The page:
Dec 062009
Authors: Michael Kalush, Madeline Novey

Twenty-three years ago Samia El Hakim left Lebanon to visit America.

Having left amid the Lebanese War, which started in the mid-70s, El Hakim could not return home.

Instead she, her husband and her kids, who were about two at the time, moved to a Denver apartment complex where their neighbors, above and below, became fortunate enough to live near the savvy, generous Lebanese cook.

El Hakim would invite the neighbors over to eat two or three times a week because the family didn’t “like to dine lonely,” and she considers cooking to be her hobby and loves to share her creations with everyone.

Because she did not yet know English, she would use non-verbal communication to call them over, she says, making the motion of feeding herself with her hands.

And whenever the neighbor’s kids, who were about the same age as her daughters, would finish eating, they would grab their stomachs and say, “Yum yum,” El Hakim says, laughing.

This pastime would, some years later, serve as an inspiration for El Hakim’s Fort Collins family restaurant.

Dining with the family

If you go to Yum Yum Lebanese Restaurant & Bar on Elizabeth Street, do us a favor: don’t order a gyro.

The gyro — fresh lamb and beef, layered with vegetables and wrapped in pita bread — is what most people would recommend a hungry eater order at the mom-and-pop shop. But there is more than just gyros on the menu, if a person is willing to move past fear and uncertainty and attempt to pronounce even half of the other dishes.

Often times Samia and Philippe El Hakim stand side-by-side grilling chicken, beef, tomatoes and onions over a steaming grill.

They are the only two allowed to cook in the restaurant, which they opened 19 years ago in February.

Before our complex, yet simple meals were done, the couple meticulously dished hummus ($5.29) — a fine mixture of garbanzo beans, sesame tahini sauce, garlic and lemon juice — onto a small, foam plate. A paper cone brimming with still-hot and fresh fries later complemented the smooth concoction.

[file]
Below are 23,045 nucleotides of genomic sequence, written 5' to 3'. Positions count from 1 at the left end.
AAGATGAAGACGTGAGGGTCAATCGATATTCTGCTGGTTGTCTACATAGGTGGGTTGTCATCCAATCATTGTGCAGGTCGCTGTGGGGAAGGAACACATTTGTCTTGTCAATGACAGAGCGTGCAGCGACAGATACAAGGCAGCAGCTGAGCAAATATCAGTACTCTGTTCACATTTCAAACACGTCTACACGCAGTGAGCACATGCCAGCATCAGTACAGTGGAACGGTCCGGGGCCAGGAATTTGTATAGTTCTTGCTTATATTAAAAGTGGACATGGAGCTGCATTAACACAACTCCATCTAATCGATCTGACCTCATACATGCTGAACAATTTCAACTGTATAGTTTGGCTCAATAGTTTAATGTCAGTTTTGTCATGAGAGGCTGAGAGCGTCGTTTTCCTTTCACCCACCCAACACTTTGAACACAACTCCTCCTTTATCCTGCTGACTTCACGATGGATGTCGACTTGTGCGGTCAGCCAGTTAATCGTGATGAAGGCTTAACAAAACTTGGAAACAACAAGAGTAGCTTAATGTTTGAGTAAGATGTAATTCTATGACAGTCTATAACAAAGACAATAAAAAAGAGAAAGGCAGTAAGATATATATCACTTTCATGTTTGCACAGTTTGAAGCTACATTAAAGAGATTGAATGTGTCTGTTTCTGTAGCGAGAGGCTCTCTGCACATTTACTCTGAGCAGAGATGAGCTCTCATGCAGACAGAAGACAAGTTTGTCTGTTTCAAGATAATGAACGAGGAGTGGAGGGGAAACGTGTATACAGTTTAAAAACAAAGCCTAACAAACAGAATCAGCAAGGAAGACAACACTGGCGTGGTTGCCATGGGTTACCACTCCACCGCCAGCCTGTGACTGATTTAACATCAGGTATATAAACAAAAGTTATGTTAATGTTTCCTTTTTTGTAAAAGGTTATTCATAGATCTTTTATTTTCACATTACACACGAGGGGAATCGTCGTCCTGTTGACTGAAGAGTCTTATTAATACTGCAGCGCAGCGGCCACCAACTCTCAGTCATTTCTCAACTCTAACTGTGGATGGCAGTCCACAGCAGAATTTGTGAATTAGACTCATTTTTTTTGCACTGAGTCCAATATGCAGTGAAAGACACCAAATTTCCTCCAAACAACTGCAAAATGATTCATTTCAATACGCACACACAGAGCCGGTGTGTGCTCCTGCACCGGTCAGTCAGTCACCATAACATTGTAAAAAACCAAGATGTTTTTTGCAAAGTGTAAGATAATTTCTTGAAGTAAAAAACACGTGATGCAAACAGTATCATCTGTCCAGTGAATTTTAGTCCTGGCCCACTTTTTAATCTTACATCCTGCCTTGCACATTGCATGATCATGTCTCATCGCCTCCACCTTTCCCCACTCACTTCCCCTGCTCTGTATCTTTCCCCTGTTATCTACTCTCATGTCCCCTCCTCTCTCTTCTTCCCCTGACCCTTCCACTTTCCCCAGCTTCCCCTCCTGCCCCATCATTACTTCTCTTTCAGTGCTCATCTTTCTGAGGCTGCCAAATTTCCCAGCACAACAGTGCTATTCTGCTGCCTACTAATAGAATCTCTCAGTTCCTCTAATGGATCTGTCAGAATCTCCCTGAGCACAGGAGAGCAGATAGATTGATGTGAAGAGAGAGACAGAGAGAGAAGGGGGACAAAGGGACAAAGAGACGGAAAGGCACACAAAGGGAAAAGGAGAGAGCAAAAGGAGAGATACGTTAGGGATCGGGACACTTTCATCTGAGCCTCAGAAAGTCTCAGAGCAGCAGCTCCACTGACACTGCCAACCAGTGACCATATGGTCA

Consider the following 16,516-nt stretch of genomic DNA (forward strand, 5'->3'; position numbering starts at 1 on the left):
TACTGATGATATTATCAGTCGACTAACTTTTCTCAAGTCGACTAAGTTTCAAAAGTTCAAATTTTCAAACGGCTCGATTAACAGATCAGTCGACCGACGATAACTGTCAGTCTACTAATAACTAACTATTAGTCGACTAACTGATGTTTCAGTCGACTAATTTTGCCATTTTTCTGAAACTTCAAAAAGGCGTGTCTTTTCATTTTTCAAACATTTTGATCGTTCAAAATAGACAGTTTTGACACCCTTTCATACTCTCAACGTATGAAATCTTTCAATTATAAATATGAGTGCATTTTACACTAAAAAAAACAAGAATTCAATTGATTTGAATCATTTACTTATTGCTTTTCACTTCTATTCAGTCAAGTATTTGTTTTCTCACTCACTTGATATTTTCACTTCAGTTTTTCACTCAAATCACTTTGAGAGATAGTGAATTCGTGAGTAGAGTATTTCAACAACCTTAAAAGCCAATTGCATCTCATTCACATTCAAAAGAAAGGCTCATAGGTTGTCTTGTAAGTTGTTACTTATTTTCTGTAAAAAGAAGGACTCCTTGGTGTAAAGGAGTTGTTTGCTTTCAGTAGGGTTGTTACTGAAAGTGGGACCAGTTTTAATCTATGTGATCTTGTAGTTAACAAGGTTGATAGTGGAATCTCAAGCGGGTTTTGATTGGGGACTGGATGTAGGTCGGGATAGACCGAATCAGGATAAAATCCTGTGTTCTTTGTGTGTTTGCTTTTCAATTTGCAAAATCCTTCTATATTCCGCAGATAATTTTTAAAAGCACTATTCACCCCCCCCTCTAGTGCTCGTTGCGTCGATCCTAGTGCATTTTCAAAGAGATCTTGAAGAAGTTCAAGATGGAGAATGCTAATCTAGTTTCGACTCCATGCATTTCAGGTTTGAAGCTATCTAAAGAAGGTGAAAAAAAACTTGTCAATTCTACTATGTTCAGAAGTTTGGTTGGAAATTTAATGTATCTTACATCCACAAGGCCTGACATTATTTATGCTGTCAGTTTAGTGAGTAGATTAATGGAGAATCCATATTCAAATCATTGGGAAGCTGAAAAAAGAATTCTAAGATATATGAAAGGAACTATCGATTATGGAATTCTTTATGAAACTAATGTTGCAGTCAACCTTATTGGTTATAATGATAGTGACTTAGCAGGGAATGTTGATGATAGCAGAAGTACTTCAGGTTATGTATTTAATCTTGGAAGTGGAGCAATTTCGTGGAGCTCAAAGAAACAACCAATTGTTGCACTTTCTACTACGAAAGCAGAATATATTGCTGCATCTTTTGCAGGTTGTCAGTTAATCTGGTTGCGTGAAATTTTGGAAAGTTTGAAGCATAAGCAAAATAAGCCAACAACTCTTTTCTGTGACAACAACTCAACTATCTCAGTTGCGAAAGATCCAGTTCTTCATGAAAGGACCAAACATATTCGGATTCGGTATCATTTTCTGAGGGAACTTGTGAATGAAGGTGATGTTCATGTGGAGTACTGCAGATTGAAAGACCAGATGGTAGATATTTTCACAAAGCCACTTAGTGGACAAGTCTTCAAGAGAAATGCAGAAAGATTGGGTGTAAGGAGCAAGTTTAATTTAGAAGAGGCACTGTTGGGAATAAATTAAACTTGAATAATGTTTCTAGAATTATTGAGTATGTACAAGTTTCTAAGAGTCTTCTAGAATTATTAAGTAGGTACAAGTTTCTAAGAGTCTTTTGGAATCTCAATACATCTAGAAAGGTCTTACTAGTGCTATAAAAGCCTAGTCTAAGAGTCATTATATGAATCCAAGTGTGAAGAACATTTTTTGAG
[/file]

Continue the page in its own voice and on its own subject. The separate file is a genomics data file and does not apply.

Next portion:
And then, the aroma of freshly cooked meats and spices made their way to the quaint seating area, manifesting in several plates piled high with sides of rice and fatouch, a fresh salad made from cucumber, parsley, green pepper, tomatoes, onion and lemon juice.

Heeding a recommendation by the couple’s daughter, Eloe, Madeline ordered the Sheesh T’Aouk ($10.45), a mixture of grilled chicken with tomatoes, onions and special spices, served with rice and the fatouch. After eating it all individually with a fork for some time, Denise El Hakim, the oldest daughter, came over and asked if she should explain how to eat the dish Lebanese style.

Following Madeline’s approval, Denise tore a pita in half and scooped everything on the plate into the soft, flat bread — Madeline had to try a tiny bit of the pita, ignoring her gluten intolerance — topping it off with a savory, yogurt sauce.

Mike ordered the Kafta plate ($10.45), which was adorned with several cuts of beef resembling sausage, each sweet and savory in its own right. It’s best eaten rolled into pieces of pita and topped with a mixture of hummus, fatouch and a hot sauce Samia pushed our way.

And as Eloe and the couple sat with us both, sharing stories about the culture of Lebanon and convincing us both to visit there one day, we felt right at home, as if we were eating with family.

Staff photographer Michael Kalush and News Managing Editor Madeline Novey can be reached at

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